But last January, as the country was gripped in fear, with nearly 10,000 people diagnosed with Ebola, he flew into Sierra Leone. The hospital next to his eye clinic there had lost 11 of its 12 doctors. The ophthalmologist at his clinic returned to Germany.
“There was one eye doctor serving a nation of 6 million people,” said Gess.
At 93, he figured he had nothing to lose and braved exposure to the disease.
A vision pioneer
In the early 1950s Gess was a young medical missionary in Africa. By day, he cared for patients’ eye troubles. On weekends, he appealed to their hearts as a pastor.
By 1975, the government offered to help pay for a new ophthalmology clinic, but more funds were needed. Gess contacted 8,000 members of the American Academy of Ophthalmology, as well as Minnesota churches and church members, for financial help. The result was the Lowell and Ruth Gess Eye Hospital. It is also known as the Kissy UMC Eye Hospital.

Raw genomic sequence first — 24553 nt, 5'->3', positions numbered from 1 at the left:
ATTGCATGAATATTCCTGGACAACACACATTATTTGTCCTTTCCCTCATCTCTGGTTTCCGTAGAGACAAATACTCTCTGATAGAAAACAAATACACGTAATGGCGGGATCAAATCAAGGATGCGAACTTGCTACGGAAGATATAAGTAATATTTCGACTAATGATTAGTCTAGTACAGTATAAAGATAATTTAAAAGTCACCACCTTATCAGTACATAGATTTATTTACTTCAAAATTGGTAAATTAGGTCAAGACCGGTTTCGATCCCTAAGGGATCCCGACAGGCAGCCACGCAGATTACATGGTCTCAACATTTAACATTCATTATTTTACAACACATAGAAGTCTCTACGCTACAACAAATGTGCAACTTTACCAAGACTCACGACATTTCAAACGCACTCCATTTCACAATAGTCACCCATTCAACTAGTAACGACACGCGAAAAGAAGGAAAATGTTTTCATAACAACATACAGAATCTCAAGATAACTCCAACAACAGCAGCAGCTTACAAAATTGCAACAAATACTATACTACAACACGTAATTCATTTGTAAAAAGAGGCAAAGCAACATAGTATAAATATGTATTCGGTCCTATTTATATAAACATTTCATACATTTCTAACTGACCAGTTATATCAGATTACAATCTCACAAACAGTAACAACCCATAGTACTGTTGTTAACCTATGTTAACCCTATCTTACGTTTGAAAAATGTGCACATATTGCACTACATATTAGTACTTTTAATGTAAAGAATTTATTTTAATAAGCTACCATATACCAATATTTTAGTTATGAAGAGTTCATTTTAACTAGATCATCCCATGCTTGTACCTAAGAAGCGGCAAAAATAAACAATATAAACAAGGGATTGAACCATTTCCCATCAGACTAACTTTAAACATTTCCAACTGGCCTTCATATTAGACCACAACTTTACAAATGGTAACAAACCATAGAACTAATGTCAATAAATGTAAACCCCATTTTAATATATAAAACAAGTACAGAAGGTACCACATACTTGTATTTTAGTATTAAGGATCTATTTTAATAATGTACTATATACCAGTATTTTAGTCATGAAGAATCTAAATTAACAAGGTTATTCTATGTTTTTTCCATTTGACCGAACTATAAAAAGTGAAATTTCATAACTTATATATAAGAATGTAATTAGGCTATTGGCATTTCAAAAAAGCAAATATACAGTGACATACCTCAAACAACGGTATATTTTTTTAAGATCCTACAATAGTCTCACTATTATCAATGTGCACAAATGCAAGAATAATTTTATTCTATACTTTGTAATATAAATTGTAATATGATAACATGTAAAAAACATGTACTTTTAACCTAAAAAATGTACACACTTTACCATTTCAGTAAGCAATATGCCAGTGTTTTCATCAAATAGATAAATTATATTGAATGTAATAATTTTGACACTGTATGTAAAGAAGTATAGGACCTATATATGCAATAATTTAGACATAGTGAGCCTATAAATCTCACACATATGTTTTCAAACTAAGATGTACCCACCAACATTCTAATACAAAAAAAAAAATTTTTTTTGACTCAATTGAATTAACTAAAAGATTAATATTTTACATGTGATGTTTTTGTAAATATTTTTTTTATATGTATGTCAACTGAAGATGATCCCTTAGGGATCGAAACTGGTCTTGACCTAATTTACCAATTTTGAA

The couple and their family made Sierra Leone a full-time home for about 20 years. Later they spent several months each year there and the rest in Alexandria.
Along the way, Gess became a respected surgeon and medical educator, training hundreds of staff and visiting doctors and introducing sophisticated medical equipment to the country.
“That hospital is the place to get eye surgery in West Africa,” said the Rev. Lyndy Zabel, who oversees mission work for Minnesota’s United Methodist Church and travels frequently to Sierra Leone.
“He’s held in high esteem by just about everyone — here in Minnesota and Sierra Leone,” said Zabel.